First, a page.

Education bureaucrats are trying to gently and safely tweak a broken system so that fewer students fail math.

Meanwhile, a colorful revolution is taking shape outside the walls of a crumbling institution. A populist movement in creative math is empowering an unlikely crowd.

**Authors of Wikipedia math pages** aren’t contributing to this populist movement. They are intent on impressing each other; competing to see who can reduce a mathematical concept to its most accurate, most precise (**and least comprehensible**) definition.

A debate rages on a “**new way**” to do subtraction. Oh does it rage. But step back from that debate and consider that these tricks, algorithms, processes, hacks, become less relevant as new tools take their place. When **calculators entered into the classroom**, something started to change. That change is still underway.

Do students no longer need to learn to do math by hand? No. But calculators (and computers) have changed the landscape.

Rogue amateur mathematicians, computer artists, DIY makers, and generative music composers are creating **beautiful works of mathematical expression** at a high rate – and sharing them at an even higher rate. This is a characteristic trait of the “**new power**“.

*Technology*

(1) Computers are better at number-crunching than we are. If used appropriately, they can allow us to apply our wonderfully-creative human minds to significant pattern-finding and problems that we are well-suited to solve.

(2) Computer animation, generative music, data visualization, and other digitally-enhanced tools of creativity and analysis are becoming more accessible and powerful – they are helping people create mathematically-oriented experiences that not only delight the senses, but express deep mathematical concepts. And they also help us do work.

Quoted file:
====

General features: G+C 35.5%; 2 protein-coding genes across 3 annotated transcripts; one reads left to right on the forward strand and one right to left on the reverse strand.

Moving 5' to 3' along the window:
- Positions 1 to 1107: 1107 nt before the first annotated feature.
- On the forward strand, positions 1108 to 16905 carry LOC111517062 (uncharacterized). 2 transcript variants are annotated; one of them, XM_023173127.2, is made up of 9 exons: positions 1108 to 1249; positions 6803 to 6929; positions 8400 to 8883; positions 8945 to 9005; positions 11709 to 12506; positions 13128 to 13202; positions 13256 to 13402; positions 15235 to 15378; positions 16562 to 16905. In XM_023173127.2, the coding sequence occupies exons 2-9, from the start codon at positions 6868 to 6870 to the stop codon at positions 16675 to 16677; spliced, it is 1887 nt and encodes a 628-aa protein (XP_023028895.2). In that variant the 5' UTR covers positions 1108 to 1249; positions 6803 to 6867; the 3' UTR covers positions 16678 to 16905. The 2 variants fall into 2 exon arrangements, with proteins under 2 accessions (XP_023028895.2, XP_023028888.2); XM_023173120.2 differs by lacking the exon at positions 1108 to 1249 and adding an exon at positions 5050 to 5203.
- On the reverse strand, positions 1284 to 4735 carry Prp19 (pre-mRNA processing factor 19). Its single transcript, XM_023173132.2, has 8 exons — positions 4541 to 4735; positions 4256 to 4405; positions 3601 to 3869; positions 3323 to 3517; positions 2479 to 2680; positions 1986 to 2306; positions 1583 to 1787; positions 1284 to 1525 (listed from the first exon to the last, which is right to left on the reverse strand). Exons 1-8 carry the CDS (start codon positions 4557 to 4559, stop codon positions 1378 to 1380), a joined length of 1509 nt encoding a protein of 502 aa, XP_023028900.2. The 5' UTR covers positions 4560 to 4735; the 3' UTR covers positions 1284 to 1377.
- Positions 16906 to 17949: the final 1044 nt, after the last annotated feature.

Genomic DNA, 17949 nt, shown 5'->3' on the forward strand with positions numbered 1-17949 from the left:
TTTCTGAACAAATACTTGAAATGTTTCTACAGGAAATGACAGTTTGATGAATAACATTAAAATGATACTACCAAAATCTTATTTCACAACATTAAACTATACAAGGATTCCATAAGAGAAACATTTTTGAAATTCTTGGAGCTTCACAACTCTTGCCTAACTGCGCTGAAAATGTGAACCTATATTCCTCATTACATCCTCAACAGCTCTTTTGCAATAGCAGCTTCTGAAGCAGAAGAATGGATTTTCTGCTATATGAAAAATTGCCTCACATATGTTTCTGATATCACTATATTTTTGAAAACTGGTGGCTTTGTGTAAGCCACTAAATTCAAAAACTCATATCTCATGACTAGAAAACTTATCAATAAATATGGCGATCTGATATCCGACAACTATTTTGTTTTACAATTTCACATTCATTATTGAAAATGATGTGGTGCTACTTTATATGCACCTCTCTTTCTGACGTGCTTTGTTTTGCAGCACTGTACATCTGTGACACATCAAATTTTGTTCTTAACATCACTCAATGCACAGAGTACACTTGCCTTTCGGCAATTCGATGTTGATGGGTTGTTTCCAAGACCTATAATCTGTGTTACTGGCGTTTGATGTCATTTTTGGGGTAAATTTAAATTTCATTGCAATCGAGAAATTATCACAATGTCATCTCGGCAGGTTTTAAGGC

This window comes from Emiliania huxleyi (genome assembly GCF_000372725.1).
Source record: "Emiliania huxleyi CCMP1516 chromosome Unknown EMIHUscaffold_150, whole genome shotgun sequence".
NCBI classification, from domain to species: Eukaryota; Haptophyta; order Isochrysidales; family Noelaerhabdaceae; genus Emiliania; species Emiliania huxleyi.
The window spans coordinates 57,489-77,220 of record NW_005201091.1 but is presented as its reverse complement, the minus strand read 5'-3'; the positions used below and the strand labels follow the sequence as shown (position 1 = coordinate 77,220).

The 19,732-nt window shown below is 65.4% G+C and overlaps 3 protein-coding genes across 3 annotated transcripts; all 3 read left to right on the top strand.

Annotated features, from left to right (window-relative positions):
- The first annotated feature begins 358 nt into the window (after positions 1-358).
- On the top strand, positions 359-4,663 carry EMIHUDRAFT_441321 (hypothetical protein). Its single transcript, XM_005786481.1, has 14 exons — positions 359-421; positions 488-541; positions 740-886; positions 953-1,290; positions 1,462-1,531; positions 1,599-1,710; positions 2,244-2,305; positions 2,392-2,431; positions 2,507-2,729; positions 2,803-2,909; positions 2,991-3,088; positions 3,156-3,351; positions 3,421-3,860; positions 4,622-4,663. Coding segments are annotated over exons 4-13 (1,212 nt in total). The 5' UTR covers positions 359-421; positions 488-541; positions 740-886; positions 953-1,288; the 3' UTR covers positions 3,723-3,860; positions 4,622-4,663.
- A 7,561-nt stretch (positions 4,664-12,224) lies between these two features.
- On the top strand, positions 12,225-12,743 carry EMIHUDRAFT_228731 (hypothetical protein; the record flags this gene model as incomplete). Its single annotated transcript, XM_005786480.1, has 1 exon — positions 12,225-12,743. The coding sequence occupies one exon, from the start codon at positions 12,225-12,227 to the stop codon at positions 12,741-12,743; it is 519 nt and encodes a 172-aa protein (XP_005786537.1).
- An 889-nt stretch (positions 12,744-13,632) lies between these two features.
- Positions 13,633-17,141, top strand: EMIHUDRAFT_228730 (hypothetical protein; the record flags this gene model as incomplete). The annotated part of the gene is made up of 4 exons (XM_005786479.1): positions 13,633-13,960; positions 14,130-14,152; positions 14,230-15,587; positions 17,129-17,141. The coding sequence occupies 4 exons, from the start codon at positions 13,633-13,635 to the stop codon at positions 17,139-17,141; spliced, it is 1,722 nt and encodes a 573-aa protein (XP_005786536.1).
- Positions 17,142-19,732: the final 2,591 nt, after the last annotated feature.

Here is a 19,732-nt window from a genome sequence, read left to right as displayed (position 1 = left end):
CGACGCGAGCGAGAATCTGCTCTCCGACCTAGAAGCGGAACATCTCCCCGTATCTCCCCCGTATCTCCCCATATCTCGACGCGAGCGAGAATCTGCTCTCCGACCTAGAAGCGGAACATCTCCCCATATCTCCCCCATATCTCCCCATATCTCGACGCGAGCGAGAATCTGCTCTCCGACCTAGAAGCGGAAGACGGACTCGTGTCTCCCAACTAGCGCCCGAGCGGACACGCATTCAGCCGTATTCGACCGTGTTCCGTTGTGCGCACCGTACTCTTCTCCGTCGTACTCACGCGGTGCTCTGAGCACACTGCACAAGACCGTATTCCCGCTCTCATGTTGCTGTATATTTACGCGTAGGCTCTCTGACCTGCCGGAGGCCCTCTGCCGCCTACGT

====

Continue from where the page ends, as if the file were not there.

(3) The internet is enabling a new generation of talented people (amateurs and professionals) to exchange mathematical ideas, discoveries, and explanations at a rate that could never be achieved via the ponderous machinations of university funding, publishing, and teaching. There will never be another Euler. Mathematical ideas now spread through thousands of minds and percolate within hours. It is becoming increasingly difficult to trace the origins of an idea. Is this good or bad? I don’t know. It’s the new reality.

**Five things You Need to Know About the Future of Math**

According to **Jordan Shapiro**:

1. Math education is stuck in the 19th Century.

2. Yesterday’s math class won’t prepare you for tomorrow’s jobs.

3. Numbers and variables are NOT the foundation of math.

4. We can cross the Symbol Barrier.

5. We need to know math’s limitations.

We can (and will – and should) debate how math should be taught. Whether the “symbol barrier” is a actually a barrier, and whether memorizing the multiplication tables is necessary, no one can ignore the seismic changes that are rumbling underfoot.